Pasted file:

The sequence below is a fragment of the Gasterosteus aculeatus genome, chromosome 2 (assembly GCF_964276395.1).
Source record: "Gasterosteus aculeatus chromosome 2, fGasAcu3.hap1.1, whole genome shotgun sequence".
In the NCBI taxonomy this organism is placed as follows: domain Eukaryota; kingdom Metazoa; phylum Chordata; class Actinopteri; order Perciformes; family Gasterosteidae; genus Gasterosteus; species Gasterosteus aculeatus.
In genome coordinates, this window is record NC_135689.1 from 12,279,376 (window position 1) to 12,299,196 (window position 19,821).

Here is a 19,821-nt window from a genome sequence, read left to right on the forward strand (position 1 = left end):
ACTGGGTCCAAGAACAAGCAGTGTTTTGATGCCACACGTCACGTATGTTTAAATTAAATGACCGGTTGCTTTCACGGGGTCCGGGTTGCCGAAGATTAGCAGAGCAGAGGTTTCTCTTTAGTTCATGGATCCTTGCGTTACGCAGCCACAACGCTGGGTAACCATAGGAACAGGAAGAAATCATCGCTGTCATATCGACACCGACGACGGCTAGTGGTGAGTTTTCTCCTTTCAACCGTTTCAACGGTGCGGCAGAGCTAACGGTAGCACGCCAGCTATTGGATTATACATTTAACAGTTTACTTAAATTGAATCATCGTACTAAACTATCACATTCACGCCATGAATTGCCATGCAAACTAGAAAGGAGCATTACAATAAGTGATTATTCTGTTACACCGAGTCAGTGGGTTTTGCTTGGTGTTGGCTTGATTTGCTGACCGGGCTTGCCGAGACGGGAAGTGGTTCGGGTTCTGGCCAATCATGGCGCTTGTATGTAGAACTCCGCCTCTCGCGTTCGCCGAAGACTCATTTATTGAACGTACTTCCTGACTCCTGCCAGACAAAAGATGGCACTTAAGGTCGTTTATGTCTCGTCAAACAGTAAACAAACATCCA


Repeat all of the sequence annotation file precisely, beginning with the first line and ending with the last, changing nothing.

The sequence below is a fragment of the Gasterosteus aculeatus genome, chromosome 2 (assembly GCF_964276395.1).
Source record: "Gasterosteus aculeatus chromosome 2, fGasAcu3.hap1.1, whole genome shotgun sequence".
In the NCBI taxonomy this organism is placed as follows: domain Eukaryota; kingdom Metazoa; phylum Chordata; class Actinopteri; order Perciformes; family Gasterosteidae; genus Gasterosteus; species Gasterosteus aculeatus.
In genome coordinates, this window is record NC_135689.1 from 12,279,376 (window position 1) to 12,299,196 (window position 19,821).

Here is a 19,821-nt window from a genome sequence, read left to right on the forward strand (position 1 = left end):
ACTGGGTCCAAGAACAAGCAGTGTTTTGATGCCACACGTCACGTATGTTTAAATTAAATGACCGGTTGCTTTCACGGGGTCCGGGTTGCCGAAGATTAGCAGAGCAGAGGTTTCTCTTTAGTTCATGGATCCTTGCGTTACGCAGCCACAACGCTGGGTAACCATAGGAACAGGAAGAAATCATCGCTGTCATATCGACACCGACGACGGCTAGTGGTGAGTTTTCTCCTTTCAACCGTTTCAACGGTGCGGCAGAGCTAACGGTAGCACGCCAGCTATTGGATTATACATTTAACAGTTTACTTAAATTGAATCATCGTACTAAACTATCACATTCACGCCATGAATTGCCATGCAAACTAGAAAGGAGCATTACAATAAGTGATTATTCTGTTACACCGAGTCAGTGGGTTTTGCTTGGTGTTGGCTTGATTTGCTGACCGGGCTTGCCGAGACGGGAAGTGGTTCGGGTTCTGGCCAATCATGGCGCTTGTATGTAGAACTCCGCCTCTCGCGTTCGCCGAAGACTCATTTATTGAACGTACTTCCTGACTCCTGCCAGACAAAAGATGGCACTTAAGGTCGTTTATGTCTCGTCAAACAGTAAACAAACATCCA